Easter is the most important Christian holiday of the year, but it certainly hides its importance a little too well. If you were to look at any department store at Christmas, and then again at Easter, you’d conclude that Christmas is the big one. In fact, I’d even argue that if you were to look at most churches at those two times, Christmas is the bigger one.
Christmas is certainly easier to wrap your head around… “a baby is born that will save the world”. That’s nice. Isn’t that nice? Almost superheroic, really. Let’s add to that stuff like “people gave him expensive gifts to celebrate his birth”. Oh, that’s even better! That gives me a way to celebrate! I’ll give gifts! I’ll get gifts! Christmas is the best time of the year!
Easter. That’s a lot tougher to celebrate. The baby that was born grows into a man named Jesus, is convicted of crimes, killed, but then rises from the dead within a few days informing people that he’s actually the Son of God. The details of his death are gruesome, and the details of his resurrection are, to most people, unbelievable.
How exactly are we supposed to turn something like Easter into foil-covered chocolates or wrapping paper? I’ve seen Biblical wrapping paper at Christmastime, with nativity scenes and angels and shepherds, but never Easter. An empty tomb, a crucified man, God having a victory over demonic forces… all of it is very difficult to commercialize, and so we celebrate it with bunnies and chicks and eggs and a host of odd symbols based on ancient Babylonian customs that don’t make sense to us. But, in doing so, we are forced to ignore this:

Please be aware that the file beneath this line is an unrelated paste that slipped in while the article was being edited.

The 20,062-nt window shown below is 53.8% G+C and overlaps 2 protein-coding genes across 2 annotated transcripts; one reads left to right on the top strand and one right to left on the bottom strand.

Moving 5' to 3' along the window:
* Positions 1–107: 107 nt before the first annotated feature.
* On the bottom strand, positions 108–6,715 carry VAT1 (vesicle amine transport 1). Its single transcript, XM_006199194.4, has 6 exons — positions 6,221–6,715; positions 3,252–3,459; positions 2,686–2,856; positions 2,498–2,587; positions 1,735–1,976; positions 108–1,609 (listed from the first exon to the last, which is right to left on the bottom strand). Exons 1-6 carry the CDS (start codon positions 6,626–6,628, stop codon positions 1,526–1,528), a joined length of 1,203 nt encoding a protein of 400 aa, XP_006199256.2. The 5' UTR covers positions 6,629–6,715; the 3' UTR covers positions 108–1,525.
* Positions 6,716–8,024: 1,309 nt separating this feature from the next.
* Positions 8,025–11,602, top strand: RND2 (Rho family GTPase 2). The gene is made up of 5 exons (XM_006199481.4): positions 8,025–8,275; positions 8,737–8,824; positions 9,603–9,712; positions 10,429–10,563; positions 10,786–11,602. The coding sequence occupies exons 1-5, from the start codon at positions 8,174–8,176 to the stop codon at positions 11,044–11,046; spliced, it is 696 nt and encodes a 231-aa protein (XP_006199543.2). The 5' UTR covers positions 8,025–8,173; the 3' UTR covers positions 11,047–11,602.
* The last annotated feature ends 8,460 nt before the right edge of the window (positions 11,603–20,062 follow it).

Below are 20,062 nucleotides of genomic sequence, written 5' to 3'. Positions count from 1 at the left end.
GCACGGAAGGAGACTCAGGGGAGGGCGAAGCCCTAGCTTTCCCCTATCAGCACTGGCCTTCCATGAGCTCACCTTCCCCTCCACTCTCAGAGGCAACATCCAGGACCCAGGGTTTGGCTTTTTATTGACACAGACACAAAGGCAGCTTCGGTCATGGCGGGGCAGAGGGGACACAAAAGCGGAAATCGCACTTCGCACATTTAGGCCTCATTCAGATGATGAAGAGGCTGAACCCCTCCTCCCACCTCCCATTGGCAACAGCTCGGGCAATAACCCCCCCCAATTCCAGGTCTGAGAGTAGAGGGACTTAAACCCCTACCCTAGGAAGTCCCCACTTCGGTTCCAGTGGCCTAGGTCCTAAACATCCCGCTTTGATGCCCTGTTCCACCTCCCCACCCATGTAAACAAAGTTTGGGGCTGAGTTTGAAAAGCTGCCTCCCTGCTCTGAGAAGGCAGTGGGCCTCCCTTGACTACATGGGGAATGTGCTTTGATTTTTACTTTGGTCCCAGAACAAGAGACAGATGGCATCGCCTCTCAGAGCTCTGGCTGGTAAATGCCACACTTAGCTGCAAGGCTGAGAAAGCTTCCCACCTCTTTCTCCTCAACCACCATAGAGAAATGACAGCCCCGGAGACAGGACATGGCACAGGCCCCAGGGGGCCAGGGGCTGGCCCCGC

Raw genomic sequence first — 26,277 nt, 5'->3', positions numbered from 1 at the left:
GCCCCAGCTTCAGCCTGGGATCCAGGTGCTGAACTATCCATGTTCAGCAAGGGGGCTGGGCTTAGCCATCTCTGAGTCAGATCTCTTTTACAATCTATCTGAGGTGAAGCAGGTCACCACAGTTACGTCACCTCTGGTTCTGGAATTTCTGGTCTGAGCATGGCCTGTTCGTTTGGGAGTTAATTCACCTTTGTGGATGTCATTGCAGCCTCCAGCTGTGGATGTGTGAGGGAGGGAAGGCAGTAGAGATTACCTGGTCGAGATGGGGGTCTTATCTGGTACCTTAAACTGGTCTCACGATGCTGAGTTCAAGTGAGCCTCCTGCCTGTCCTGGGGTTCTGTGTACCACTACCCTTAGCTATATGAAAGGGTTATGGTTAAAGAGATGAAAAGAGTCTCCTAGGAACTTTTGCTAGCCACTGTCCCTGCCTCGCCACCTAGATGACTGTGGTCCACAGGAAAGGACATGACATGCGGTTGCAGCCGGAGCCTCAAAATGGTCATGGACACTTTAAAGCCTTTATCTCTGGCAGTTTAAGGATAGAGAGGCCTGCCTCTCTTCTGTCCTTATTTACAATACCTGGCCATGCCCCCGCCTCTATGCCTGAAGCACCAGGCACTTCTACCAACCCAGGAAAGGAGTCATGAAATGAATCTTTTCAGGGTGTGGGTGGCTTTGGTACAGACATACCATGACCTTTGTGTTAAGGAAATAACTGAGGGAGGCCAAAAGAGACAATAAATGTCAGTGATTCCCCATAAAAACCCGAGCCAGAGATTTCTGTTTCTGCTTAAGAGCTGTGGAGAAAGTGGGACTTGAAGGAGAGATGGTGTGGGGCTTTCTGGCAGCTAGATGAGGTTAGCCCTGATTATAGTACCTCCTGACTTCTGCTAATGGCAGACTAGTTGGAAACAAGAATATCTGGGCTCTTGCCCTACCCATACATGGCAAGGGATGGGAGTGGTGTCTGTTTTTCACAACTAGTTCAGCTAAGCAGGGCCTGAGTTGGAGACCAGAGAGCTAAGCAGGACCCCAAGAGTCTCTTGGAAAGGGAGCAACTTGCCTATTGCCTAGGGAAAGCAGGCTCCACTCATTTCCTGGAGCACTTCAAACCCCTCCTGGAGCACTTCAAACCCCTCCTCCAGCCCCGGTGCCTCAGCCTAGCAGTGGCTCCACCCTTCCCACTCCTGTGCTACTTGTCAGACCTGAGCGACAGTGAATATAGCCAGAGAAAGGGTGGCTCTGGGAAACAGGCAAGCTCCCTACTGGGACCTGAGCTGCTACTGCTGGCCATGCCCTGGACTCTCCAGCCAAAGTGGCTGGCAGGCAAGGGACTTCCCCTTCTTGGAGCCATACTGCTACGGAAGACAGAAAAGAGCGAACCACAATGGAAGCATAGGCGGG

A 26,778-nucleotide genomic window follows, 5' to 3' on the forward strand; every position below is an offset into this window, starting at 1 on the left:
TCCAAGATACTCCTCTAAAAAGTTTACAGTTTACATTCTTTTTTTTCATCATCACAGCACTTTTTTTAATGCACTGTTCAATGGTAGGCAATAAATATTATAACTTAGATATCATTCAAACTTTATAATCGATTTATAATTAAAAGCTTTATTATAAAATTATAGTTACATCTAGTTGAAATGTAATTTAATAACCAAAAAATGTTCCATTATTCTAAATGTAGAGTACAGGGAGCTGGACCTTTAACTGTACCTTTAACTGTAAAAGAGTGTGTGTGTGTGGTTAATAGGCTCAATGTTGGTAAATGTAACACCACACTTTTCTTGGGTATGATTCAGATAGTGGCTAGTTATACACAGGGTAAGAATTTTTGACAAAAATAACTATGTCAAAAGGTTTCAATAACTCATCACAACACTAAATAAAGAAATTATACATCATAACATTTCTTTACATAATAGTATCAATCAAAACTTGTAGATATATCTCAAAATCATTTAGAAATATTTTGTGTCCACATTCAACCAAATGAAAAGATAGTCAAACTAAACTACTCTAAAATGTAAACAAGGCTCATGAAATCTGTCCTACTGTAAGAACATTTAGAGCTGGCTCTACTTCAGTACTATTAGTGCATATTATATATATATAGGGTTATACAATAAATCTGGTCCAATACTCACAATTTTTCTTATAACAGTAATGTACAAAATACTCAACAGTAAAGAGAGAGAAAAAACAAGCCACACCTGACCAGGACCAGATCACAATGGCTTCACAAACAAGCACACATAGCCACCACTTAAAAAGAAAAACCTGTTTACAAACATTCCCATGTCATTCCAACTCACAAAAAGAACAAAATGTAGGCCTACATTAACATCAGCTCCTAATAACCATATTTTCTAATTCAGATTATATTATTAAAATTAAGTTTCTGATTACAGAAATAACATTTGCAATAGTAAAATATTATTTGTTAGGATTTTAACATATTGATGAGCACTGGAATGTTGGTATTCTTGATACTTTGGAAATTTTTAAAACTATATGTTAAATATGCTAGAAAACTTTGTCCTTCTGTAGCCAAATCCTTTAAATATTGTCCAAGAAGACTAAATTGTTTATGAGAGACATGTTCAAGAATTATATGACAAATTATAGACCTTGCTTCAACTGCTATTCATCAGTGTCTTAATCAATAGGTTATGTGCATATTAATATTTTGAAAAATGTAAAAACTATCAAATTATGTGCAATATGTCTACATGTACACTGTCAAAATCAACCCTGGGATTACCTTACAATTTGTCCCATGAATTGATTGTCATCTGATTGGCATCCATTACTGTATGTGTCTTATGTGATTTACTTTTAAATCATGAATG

“If Christ has not been raised, your faith is futile; you are still in your sins. Then those also who have fallen asleep in Christ are lost. If only for this life we have hope in Christ, we are to be pitied more than all men.”
If Jesus was just a nice guy who said a few nice things and died in a horrible way, then everything changes. All Christians become lunatics, and all people of this earth lose the one true source of hope, freedom, and a relationship with God.
But, if it did happen, and Jesus did die to cover everything that you did wrong before rising from the dead and conquering death… well, then you have a choice, don’t you? Do you accept the gift? Do you want to be saved?
Many of the people I know don’t want to answer yes or no to that question… they’d rather just avoid the question entirely, and get on with their lives. I imagine that this is probably why we still have the Easter Bunny… it’s a lot easier to believe that we get a few days off work to celebrate a rabbit than having to answer that question that the annoying Christians keep asking: Do you want to know Jesus?
I won’t ask you that question. All I can say is that it’s been well worth it for me.